Last year, the Australian Government’s Productivity Commission published a Draft Report on Intellectual Property Arrangements, recommending various amendments to local copyright law.
The Commission suggested allowing the use of VPNs and similar technologies to enable consumers to bypass restrictive geo-blocking. It also tabled proposals to introduce fair use exceptions and to expand safe harbors for online services.
Two months ago the Government responded to these proposals. It promised to expand the safe harbor protections and announced a consultation on fair use, describing the current fair dealing exceptions as restrictive. The Government also noted that circumvention of geo-blocks may be warranted, in some cases.
While the copyright reform plans have been welcomed with wide support from the public and companies such as Google and Wikipedia, there’s also plenty of opposition. From Hollywood, for example, which fears that the changes will set back Australia’s progress to combat piracy.
A few days ago, the MPAA submitted its 2018 list of foreign trade barriers to the U.S. Government. The document in question highlights key copyright challenges in the most crucial markets, Australia included. According to the movie industry group, the tabled proposals are problematic.
“If the Commission’s recommendations were adopted, they could result in legislative changes that undermine the current balance of protection in Australia. These changes could create significant market uncertainty and effectively weaken Australia’s infrastructure for intellectual property protection,” the MPAA writes.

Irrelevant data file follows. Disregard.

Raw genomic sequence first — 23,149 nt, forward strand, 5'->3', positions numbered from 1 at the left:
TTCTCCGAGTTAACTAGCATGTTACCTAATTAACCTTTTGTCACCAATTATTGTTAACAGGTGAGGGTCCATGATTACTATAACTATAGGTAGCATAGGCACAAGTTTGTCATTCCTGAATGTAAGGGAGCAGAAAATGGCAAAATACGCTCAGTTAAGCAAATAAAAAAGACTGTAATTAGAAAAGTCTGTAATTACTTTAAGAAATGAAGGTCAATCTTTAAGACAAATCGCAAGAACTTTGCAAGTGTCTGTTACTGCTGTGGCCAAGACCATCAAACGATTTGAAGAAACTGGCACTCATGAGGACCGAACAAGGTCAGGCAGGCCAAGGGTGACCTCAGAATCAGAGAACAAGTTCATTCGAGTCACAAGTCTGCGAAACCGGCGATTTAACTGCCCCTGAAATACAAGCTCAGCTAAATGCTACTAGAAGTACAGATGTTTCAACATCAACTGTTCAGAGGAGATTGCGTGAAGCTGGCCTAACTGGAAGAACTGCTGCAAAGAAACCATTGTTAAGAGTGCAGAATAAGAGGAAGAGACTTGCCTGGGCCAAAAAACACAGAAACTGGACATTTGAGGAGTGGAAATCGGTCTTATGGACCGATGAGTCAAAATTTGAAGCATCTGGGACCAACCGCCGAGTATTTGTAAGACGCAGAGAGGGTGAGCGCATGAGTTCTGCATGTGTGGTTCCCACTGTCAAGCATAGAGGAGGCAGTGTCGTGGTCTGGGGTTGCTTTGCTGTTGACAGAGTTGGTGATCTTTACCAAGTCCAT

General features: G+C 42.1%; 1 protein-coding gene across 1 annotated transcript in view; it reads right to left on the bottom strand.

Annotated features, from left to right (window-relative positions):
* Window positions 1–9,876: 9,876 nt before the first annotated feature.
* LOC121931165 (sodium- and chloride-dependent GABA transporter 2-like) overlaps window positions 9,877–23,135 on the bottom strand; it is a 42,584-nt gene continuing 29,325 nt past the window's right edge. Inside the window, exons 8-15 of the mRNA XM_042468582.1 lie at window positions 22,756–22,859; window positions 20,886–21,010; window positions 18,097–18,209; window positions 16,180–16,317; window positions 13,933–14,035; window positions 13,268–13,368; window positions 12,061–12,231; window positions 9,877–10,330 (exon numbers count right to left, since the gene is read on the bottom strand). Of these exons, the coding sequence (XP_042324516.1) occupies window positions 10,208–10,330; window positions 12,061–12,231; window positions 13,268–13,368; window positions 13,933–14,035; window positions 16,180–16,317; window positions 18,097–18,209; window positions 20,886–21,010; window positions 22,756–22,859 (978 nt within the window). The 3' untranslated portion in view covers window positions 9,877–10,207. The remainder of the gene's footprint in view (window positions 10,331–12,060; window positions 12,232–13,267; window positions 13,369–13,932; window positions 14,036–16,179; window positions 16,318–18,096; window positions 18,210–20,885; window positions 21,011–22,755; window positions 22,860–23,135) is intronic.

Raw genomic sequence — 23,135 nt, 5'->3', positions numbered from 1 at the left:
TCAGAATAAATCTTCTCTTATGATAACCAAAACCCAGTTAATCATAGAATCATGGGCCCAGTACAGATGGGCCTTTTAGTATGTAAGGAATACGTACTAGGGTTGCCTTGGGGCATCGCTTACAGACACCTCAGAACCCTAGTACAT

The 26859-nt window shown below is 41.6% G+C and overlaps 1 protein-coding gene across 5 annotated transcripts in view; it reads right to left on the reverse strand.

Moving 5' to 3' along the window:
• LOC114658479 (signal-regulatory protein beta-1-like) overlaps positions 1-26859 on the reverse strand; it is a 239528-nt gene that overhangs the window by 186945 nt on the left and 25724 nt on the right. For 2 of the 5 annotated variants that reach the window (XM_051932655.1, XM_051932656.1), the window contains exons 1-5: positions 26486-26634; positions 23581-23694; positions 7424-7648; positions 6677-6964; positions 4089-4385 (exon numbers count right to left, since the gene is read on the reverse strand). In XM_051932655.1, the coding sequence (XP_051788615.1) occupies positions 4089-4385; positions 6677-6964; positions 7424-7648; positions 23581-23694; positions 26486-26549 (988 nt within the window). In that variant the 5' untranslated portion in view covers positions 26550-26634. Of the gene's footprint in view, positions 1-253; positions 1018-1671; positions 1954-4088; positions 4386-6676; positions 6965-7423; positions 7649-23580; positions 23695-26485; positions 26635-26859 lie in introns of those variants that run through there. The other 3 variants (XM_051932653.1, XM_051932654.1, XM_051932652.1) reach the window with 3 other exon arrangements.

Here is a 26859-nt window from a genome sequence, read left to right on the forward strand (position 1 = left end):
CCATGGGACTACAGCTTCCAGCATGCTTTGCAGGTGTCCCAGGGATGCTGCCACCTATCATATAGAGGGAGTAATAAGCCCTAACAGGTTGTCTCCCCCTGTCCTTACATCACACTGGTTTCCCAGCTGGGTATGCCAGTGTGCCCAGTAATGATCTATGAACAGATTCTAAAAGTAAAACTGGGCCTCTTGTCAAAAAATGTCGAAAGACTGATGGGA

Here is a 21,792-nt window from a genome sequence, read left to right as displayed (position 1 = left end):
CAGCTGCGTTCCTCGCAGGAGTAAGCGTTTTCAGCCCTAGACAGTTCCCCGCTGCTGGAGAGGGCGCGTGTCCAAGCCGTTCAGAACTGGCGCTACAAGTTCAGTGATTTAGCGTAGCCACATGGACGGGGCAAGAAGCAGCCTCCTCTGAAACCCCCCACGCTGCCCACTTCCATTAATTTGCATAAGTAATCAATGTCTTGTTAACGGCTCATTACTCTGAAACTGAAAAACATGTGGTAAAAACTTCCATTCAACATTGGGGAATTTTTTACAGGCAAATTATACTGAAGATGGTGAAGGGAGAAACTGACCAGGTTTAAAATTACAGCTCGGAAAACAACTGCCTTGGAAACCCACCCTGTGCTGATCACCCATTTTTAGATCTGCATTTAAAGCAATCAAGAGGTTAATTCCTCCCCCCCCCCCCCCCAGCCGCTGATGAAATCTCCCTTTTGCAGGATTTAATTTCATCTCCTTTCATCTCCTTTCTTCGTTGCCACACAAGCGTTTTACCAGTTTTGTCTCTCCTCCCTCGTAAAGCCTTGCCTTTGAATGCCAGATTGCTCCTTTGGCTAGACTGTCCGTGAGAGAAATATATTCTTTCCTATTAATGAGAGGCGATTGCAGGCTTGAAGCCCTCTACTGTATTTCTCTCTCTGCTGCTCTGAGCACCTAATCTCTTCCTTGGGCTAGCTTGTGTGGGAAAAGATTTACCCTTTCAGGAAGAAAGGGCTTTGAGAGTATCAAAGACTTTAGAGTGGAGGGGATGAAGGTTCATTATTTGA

“Of concern is a proposal to introduce a vague and undefined ‘fair use’ exception unmoored from decades of precedent in the United States. Another proposal would expand Australia’s safe harbor regime in piecemeal fashion,” the group adds.
The fair use opposition is noteworthy since the Australian proposal is largely modeled after US law. The MPAA’s comment suggests, however, that this can’t be easily applied to another country, as that would lack the legal finetuning that’s been established in dozens of court cases.
That the MPAA isn’t happy with the expansion of safe harbor protections for online service providers is no surprise. In recent years, copyright holders have often complained that these protections hinder progress on the anti-piracy front, as companies such as Google and Facebook have no incentive to proactively police copyright infringement.
Moving on, the movie industry group highlights that circumvention of geo-blocking for copyrighted content and other protection measures are also controversial topics for Hollywood.
“Still another would allow circumvention of geo-blocking and other technological protection measures. Australia has one of the most vibrant creative economies in the world and its current legal regime has helped the country become the site of major production investments.
“Local policymakers should take care to ensure that Australia’s vibrant market is not inadvertently impaired and that any proposed relaxation of copyright and related rights protection does not violate Australia’s international obligations,” the MPAA adds.
Finally, while it was not included in the commission’s recommendations, the MPAA stresses once again that Australia’s anti-camcording laws are not up to par.
Although several camming pirates have been caught in recent years, the punishments don’t meet Hollywood’s standards. For example, in 2012 a man connected to a notorious release group was convicted for illicitly recording 14 audio captures, for which he received an AUS$2,000 fine.
“Australia should adopt anticamcording legislation. While illegal copying is a violation of the Copyright Act, more meaningful deterrent penalties are required,” the MPAA writes. “Such low penalties fail to reflect the devastating impact that this crime has on the film industry.”
The last suggestion has been in the MPAA’s recommendations for several years already, but the group is persistent.
In closing, the MPAA asks the US Government to keep these and other issues in focus during future trade negotiations and policy discussions with Australia and other countries, while thanking it for the critical assistance Hollywood has received over the years.
MPAA’s full submission, which includes many of the recommendations that were made in previous years, is available here (pdf).